Administrators at the Center for Study of the Principles of the American Founding are rounding out what they see as a first year marked by the successful integration of new programs into the University’s academic life.
The Center is part of an initiative by the Intercollegiate Studies Institute’s (ISI) Jack Miller Center for Teaching the Principles of the American Founding. The Institute has developed a series of nationwide centers to address what it considers a mounting problem in higher education—students did not understand and were not being taught basic history about the founding of the United States. To support their claims and efforts, they cite studies such as their own 2006 report claiming that students with a greater knowledge of American history are more engaged in citizenship activities.
According to Miller Center director Michael Andrews, the center began planning its U of C chapter in fall of 2005. They chose the University because of its commitment to great books and its history of scholarship, he said.
“A motivated and engaged citizen is the key to strengthening our democracy. Moreover, the study of the founding is essential, not only because it familiarizes and deepens students’ understanding of the ideas that continue to shape our political life, but also because it is a particularly fertile and very unique moment in the history of both America and the West,” he said.
The University’s center aims to provoke thought about the American founding with programs directed at both undergraduate and graduate students.
“Unfortunately...study [of the principles of the American founding] has of late been too often neglected. Our center attempts to offer a corrective to this general trend,” said Nathan Tarcov, the director and founder of the Center at the U of C, in a press release.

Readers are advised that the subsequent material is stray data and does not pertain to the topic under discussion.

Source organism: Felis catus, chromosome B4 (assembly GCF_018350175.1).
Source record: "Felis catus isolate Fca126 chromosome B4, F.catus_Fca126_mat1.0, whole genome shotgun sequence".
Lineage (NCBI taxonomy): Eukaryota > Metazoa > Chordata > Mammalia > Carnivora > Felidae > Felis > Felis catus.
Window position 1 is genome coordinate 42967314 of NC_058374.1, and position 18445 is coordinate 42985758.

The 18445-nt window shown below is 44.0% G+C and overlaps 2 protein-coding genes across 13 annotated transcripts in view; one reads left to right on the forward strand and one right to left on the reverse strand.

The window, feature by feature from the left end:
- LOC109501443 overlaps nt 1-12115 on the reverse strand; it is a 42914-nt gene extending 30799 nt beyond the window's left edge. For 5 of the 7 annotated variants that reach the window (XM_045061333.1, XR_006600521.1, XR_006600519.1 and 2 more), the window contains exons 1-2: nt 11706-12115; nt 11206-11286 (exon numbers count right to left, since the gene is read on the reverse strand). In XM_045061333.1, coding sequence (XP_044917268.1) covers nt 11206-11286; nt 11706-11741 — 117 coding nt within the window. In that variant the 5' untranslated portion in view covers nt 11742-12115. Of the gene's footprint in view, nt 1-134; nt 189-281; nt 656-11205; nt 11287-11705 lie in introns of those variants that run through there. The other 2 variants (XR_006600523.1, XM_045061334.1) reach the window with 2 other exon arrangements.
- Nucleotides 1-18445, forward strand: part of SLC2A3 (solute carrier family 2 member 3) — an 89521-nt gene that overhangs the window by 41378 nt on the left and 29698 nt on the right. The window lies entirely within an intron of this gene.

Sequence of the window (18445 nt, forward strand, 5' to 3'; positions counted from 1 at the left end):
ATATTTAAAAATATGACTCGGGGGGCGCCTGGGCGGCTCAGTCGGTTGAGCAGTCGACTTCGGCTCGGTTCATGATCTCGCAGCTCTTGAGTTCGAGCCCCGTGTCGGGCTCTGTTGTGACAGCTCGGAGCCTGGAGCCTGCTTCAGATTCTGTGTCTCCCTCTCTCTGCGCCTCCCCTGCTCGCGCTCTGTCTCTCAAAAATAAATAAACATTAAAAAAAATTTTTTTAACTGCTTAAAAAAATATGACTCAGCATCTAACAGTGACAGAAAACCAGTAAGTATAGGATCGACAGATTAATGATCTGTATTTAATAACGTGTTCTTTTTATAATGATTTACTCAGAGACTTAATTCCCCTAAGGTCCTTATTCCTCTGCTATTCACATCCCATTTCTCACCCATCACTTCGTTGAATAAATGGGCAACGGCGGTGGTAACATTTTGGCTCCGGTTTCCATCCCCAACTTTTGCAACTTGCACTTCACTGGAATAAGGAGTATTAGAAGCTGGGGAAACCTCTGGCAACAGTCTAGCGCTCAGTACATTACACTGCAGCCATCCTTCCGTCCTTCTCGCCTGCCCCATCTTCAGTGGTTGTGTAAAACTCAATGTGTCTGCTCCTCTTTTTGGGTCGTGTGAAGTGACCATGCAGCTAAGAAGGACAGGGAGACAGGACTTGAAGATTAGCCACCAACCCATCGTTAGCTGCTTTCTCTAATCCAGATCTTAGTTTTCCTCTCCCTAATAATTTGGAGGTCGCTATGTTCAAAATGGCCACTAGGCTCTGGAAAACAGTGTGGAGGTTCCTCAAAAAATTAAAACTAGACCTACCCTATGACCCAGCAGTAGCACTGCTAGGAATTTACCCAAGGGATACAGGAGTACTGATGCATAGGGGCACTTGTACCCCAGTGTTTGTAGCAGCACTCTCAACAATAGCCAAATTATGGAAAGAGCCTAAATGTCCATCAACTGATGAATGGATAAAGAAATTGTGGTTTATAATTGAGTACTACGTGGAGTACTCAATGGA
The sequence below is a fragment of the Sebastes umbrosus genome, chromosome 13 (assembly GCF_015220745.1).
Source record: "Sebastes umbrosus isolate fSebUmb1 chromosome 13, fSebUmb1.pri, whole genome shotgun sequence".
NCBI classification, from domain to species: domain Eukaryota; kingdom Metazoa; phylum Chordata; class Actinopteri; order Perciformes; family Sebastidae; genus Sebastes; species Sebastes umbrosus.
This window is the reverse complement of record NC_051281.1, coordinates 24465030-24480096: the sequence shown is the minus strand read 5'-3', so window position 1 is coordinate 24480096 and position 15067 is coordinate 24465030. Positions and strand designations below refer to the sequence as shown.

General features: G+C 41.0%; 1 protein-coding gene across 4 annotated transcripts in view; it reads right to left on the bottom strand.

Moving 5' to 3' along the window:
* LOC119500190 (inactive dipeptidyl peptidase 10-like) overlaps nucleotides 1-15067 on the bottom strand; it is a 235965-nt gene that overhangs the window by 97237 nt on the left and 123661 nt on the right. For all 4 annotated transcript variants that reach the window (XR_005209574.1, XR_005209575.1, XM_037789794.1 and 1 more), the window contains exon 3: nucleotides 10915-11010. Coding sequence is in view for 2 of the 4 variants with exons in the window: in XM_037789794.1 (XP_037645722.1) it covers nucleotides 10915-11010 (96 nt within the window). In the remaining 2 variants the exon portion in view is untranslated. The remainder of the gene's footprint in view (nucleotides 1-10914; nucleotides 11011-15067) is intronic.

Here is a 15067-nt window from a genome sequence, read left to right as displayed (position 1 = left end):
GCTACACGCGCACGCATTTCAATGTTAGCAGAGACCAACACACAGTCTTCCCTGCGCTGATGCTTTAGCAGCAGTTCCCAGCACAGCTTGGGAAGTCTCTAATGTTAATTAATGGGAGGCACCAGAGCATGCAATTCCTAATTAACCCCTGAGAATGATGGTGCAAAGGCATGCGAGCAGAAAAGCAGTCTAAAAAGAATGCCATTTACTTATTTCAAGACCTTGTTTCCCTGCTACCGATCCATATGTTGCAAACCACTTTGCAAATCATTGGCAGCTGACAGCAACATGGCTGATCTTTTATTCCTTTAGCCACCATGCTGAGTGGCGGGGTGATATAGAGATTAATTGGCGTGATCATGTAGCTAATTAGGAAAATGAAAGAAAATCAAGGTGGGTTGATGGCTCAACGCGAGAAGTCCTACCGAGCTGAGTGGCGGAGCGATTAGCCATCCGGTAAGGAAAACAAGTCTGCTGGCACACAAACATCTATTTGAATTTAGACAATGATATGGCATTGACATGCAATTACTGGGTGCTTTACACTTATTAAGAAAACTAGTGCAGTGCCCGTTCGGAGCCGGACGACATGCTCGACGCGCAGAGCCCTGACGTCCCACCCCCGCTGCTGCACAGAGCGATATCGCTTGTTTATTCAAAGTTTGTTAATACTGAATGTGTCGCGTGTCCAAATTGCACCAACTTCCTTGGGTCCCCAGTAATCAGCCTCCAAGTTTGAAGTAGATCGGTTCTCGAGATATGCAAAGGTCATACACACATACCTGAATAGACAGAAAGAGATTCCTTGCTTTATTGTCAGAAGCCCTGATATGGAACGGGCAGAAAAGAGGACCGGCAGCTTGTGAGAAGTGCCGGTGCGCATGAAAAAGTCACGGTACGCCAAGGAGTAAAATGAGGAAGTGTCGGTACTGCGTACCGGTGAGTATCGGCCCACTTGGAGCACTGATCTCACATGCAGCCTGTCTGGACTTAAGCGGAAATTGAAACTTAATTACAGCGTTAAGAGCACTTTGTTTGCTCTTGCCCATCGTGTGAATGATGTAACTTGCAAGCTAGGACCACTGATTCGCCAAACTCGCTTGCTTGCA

“Since the Center was funded only this summer, we are very pleased to have succeeded in getting off to a quick start with half a dozen intellectually stimulating events this year,” Tarcov said.
In its first year, the academic center offered a lecture series focusing on the time period of the American founding and aimed to illustrate implications reaching beyond that era. The series drew distinguished professors from other universities and crowds ranging from about 50 to 100 people, Tarcov said. The largest crowd was drawn by a roundtable discussion on the late academic Allan Bloom’s book, The Closing of the American Mind, which deals with issues of democracy and education.
The Center also hosted visiting professor Stuart Warner from Roosevelt University and plans to host Notre Dame’s Michael Zuckert for the winter and spring quarters of 2008. Zuckert will teach two courses on the political thought of the American founding, according to Tarcov.